I'm on a macosx lion. A service is up and running on localhost:8080.
This service is an apache + php packaged by entreprisedb.
How could I remove the autostart ?
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1) The autostart is usually not in the User-Autostart-Items, but you should check them anyway:
Open the System-Preferences > Users > Select your user > Start-Objects
Check if there is something started you want to deactive and do so if.
2) Normally the start of apache is handled by the launchd-service: You can either change this manually, or with the help of a old little tool named "Lingon". To do it manually, you need to find the launchd-folders:
~/Library/LaunchAgents ~/Library/LaunchDaemons /Library/LaunchAgents /Library/LaunchDaemons /System/Library/LaunchAgents /System/Library/LaunchDaemons
There you'll find .plist-files, that define when and what to start. To remove a object from auto-start use launchctl on the terminal to remove it from the actual launchd and then simply delete the file.
user$ launchctl unload *filename.plist*
Make sure you do not delete the wrong files! This may lead to a fatal situation on your machine. Btw: The .plist-Files can be read with BBEdit, TextWrangler or the PropertyList Editor from the Apple Developer-Tools.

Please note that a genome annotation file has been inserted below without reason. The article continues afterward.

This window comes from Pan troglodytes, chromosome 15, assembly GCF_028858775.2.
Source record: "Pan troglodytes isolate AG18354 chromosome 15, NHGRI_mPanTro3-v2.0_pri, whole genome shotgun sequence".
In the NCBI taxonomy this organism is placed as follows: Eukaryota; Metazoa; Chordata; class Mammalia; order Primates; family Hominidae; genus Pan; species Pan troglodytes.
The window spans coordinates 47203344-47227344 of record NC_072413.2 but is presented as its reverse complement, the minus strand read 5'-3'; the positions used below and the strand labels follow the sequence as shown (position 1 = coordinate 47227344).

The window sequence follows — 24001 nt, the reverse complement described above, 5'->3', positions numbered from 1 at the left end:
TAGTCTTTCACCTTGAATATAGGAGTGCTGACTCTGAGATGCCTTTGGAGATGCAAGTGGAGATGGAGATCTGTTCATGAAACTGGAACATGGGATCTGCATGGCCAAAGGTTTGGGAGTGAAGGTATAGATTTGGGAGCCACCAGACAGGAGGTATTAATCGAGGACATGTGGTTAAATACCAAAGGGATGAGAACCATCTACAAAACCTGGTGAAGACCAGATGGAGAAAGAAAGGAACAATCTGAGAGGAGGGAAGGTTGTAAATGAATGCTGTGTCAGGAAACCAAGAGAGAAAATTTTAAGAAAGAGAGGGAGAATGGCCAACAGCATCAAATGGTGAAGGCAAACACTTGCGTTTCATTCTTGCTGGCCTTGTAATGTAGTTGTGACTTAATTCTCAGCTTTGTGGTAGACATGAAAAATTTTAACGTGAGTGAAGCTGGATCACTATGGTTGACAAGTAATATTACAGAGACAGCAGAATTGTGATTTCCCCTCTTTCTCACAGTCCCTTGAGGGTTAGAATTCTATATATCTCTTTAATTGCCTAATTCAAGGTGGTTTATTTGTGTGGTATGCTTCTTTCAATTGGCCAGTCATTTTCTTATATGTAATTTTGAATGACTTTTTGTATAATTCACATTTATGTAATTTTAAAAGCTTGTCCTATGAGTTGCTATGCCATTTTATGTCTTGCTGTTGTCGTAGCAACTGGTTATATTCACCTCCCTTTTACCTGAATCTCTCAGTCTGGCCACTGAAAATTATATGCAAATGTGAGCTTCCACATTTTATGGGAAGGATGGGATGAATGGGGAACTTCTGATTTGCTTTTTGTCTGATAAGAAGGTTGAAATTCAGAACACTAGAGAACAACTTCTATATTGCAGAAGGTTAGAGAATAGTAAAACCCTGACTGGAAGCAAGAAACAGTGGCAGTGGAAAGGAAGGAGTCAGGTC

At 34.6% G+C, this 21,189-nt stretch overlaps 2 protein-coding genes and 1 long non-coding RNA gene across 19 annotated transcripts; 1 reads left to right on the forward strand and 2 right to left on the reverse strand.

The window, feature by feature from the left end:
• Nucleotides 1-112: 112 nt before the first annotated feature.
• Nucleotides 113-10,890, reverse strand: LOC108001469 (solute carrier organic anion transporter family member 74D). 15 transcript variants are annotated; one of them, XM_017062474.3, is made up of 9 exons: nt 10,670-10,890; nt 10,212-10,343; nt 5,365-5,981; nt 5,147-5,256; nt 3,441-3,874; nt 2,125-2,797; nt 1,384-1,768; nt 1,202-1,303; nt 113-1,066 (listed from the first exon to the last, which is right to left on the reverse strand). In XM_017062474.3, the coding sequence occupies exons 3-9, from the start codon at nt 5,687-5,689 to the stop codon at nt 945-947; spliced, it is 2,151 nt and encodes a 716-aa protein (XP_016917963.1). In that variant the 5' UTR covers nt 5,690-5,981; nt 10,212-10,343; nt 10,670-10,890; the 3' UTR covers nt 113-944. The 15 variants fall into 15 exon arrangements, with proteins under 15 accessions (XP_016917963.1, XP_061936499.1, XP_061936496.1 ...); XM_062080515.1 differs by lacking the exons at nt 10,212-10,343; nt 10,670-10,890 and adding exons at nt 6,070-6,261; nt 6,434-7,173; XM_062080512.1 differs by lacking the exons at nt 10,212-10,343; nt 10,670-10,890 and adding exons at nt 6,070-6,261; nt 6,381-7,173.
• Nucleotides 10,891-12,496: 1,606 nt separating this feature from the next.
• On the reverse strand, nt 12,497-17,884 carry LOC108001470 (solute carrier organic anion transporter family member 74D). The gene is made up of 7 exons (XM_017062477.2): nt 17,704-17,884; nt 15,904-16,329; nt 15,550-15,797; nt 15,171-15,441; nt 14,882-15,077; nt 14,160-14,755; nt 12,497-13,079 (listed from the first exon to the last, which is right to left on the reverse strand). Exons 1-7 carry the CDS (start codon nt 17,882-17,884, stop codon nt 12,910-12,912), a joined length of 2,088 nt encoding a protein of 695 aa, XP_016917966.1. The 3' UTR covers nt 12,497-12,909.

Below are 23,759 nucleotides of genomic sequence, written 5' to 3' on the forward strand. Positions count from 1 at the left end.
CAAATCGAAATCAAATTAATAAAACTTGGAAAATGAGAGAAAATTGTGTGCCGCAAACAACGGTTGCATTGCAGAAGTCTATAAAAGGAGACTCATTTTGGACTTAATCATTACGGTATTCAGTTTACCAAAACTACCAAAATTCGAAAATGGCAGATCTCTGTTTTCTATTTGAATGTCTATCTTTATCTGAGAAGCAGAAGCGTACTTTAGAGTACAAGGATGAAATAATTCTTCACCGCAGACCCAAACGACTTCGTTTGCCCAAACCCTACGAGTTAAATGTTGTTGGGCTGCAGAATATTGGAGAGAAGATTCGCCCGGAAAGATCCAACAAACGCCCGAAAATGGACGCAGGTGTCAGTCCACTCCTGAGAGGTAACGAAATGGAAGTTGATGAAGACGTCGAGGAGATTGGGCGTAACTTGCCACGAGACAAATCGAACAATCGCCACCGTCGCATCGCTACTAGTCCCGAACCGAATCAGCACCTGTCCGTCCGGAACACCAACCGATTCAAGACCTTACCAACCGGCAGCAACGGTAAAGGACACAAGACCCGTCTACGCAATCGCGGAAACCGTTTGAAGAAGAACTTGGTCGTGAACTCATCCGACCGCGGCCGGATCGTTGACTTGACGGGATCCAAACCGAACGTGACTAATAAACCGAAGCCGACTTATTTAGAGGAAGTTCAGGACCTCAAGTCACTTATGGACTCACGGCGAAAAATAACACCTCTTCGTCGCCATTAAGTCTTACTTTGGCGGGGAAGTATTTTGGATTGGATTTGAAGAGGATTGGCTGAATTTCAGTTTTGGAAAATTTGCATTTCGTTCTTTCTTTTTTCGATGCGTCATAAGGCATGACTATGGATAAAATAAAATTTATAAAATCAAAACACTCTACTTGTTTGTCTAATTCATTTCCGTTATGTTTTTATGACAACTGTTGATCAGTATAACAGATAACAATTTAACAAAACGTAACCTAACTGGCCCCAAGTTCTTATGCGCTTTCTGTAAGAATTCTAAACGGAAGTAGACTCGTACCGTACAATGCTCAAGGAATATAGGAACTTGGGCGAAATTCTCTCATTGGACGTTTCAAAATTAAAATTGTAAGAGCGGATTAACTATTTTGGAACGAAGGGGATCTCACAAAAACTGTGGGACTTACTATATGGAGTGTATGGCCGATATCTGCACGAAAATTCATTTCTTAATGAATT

On Mountain Lion (OSX 10.8.5) I was able to disable the Apache server that ships with OSX using the following command:
sudo launchctl unload /System/Library/LaunchDaemons/org.apache.httpd.plist
This particular command probably won't work if a different version of Apache was installed via MacPorts or HomeBrew.
The use of
sudo is important, as Apache needs root privileges to run on a low-numbered, protected port number (port 80).
Erik's answer it's almost a complete list of places where you can found startup items. There are two others places where I've found several apps starting up even if you press SHIFT during login.
You can read them using:
defaults read /private/var/db/launchd.db/com.apple.launchd.peruser.501/overrides.plist
sudo defaults read /private/var/db/launchd.db/com.apple.launchd/overrides.plist
It is enough to do
sudo apachectl stop.
Then to start it do
sudo apachectl start. This will also make the web server start on system start too.
This works as I am telling you because these commands call `launchctl`` under the hood. You can verify this by running
$ cat `which apachectl`